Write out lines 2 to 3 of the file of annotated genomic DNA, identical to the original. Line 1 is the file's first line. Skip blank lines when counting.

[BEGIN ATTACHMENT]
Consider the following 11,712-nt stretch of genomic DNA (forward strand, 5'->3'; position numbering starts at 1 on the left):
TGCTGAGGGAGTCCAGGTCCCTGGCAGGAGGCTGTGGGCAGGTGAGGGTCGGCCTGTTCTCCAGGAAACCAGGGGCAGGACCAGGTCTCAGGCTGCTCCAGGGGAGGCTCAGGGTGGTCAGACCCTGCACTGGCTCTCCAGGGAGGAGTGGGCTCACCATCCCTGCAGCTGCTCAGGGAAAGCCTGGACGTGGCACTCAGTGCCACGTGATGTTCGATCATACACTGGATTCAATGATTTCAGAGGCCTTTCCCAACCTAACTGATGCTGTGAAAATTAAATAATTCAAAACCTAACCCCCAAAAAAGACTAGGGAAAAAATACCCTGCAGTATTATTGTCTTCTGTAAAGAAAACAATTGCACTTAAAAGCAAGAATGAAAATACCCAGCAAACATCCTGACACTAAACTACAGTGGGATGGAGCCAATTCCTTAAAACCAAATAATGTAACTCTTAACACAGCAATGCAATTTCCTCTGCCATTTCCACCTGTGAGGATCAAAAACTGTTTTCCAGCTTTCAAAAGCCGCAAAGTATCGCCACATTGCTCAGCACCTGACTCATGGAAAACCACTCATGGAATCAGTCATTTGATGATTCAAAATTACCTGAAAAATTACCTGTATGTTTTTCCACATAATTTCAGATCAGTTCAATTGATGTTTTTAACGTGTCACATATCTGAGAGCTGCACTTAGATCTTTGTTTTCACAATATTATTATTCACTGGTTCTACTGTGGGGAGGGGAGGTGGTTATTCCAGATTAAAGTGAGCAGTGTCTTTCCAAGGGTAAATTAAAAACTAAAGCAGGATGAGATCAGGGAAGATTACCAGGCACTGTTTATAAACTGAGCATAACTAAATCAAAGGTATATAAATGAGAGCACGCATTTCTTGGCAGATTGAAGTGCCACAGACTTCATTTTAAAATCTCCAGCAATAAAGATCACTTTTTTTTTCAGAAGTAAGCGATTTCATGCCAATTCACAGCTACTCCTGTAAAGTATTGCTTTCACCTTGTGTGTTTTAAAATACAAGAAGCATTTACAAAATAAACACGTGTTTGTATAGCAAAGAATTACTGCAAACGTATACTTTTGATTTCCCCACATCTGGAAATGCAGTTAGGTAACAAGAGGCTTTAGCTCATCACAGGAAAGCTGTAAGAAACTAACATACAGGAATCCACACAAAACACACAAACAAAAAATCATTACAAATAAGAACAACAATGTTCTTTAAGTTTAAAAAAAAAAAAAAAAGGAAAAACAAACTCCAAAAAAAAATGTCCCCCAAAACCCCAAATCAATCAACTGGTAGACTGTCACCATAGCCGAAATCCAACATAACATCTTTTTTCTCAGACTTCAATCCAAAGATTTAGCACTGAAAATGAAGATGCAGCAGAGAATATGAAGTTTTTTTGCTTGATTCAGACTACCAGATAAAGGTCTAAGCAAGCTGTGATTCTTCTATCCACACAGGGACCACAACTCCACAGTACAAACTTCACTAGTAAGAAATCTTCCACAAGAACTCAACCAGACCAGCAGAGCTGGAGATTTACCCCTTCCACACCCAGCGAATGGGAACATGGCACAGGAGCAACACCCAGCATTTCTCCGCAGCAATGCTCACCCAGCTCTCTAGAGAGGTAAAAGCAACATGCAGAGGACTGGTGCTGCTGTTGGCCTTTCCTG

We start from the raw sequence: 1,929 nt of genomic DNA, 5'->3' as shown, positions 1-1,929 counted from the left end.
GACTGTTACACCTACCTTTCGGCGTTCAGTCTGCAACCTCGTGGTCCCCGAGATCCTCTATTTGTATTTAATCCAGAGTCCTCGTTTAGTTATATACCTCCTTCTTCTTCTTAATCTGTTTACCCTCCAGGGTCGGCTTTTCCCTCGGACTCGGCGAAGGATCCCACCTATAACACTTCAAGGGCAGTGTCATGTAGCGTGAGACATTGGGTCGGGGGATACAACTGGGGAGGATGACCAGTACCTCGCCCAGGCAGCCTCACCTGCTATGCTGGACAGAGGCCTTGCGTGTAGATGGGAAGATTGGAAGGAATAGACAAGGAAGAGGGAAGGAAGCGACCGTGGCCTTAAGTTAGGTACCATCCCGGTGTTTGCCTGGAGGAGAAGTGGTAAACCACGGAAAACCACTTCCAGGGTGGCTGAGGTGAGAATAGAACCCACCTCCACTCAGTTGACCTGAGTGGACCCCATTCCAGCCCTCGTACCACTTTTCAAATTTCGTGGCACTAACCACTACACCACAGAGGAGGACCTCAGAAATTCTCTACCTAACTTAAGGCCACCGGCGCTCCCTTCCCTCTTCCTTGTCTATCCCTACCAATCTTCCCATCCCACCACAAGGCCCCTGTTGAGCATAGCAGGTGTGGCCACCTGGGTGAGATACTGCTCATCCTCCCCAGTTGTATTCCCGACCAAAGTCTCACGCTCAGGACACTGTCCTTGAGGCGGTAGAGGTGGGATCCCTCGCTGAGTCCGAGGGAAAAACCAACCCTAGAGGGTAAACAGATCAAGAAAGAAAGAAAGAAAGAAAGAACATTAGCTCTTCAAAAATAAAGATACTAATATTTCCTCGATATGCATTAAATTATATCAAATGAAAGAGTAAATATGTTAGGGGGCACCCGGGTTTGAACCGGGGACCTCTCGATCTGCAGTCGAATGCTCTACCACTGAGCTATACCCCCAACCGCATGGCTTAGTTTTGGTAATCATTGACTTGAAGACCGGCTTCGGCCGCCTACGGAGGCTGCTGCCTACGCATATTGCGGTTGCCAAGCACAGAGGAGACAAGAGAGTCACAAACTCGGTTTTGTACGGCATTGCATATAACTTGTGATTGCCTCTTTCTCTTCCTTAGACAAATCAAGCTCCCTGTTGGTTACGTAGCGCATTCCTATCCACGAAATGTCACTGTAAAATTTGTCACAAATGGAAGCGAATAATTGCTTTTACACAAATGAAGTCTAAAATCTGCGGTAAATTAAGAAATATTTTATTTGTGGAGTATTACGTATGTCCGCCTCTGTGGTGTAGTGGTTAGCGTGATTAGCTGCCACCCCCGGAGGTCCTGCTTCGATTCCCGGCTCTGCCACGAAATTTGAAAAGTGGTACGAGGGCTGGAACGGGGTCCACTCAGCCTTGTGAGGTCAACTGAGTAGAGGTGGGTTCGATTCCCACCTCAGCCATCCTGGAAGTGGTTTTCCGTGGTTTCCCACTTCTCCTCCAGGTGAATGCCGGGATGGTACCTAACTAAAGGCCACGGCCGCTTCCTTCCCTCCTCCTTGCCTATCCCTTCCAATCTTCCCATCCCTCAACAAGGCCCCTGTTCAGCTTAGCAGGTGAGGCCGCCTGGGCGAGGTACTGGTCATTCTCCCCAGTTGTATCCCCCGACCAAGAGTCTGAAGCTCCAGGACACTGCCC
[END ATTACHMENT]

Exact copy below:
TGCTGAGGGAGTCCAGGTCCCTGGCAGGAGGCTGTGGGCAGGTGAGGGTCGGCCTGTTCTCCAGGAAACCAGGGGCAGGACCAGGTCTCAGGCTGCTCCAGGGGAGGCTCAGGGTGGTCAGACCCTGCACTGGCTCTCCAGGGAGGAGTGGGCTCACCATCCCTGCAGCTGCTCAGGGAAAGCCTGGACGTGGCACTCAGTGCCACGTGATGTTCGATCATACACTGGATTCAATGATTTCAGAGGCCTTTCCCAACCTAACTGATGCTGTGAAAATTAAATAATTCAAAACCTAACCCCCAAAAAAGACTAGGGAAAAAATACCCTGCAGTATTATTGTCTTCTGTAAAGAAAACAATTGCACTTAAAAGCAAGAATGAAAATACCCAGCAAACATCCTGACACTAAACTACAGTGGGATGGAGCCAATTCCTTAAAACCAAATAATGTAACTCTTAACACAGCAATGCAATTTCCTCTGCCATTTCCACCTGTGAGGATCAAAAACTGTTTTCCAGCTTTCAAAAGCCGCAAAGTATCGCCACATTGCTCAGCACCTGACTCATGGAAAACCACTCATGGAATCAGTCATTTGATGATTCAAAATTACCTGAAAAATTACCTGTATGTTTTTCCACATAATTTCAGATCAGTTCAATTGATGTTTTTAACGTGTCACATATCTGAGAGCTGCACTTAGATCTTTGTTTTCACAATATTATTATTCACTGGTTCTACTGTGGGGAGGGGAGGTGGTTATTCCAGATTAAAGTGAGCAGTGTCTTTCCAAGGGTAAATTAAAAACTAAAGCAGGATGAGATCAGGGAAGATTACCAGGCACTGTTTATAAACTGAGCATAACTAAATCAAAGGTATATAAATGAGAGCACGCATTTCTTGGCAGATTGAAGTGCCACAGACTTCATTTTAAAATCTCCAGCAATAAAGATCACTTTTTTTTTCAGAAGTAAGCGATTTCATGCCAATTCACAGCTACTCCTGTAAAGTATTGCTTTCACCTTGTGTGTTTTAAAATACAAGAAGCATTTACAAAATAAACACGTGTTTGTATAGCAAAGAATTACTGCAAACGTATACTTTTGATTTCCCCACATCTGGAAATGCAGTTAGGTAACAAGAGGCTTTAGCTCATCACAGGAAAGCTGTAAGAAACTAACATACAGGAATCCACACAAAACACACAAACAAAAAATCATTACAAATAAGAACAACAATGTTCTTTAAGTTTAAAAAAAAAAAAAAAAGGAAAAACAAACTCCAAAAAAAAATGTCCCCCAAAACCCCAAATCAATCAACTGGTAGACTGTCACCATAGCCGAAATCCAACATAACATCTTTTTTCTCAGACTTCAATCCAAAGATTTAGCACTGAAAATGAAGATGCAGCAGAGAATATGAAGTTTTTTTGCTTGATTCAGACTACCAGATAAAGGTCTAAGCAAGCTGTGATTCTTCTATCCACACAGGGACCACAACTCCACAGTACAAACTTCACTAGTAAGAAATCTTCCACAAGAACTCAACCAGACCAGCAGAGCTGGAGATTTACCCCTTCCACACCCAGCGAATGGGAACATGGCACAGGAGCAACACCCAGCATTTCTCCGCAGCAATGCTCACCCAGCTCTCTAGAGAGGTAAAAGCAACATGCAGAGGACTGGTGCTGCTGTTGGCCTTTCCTG

We start from the raw sequence: 1,929 nt of genomic DNA, 5'->3' as shown, positions 1-1,929 counted from the left end.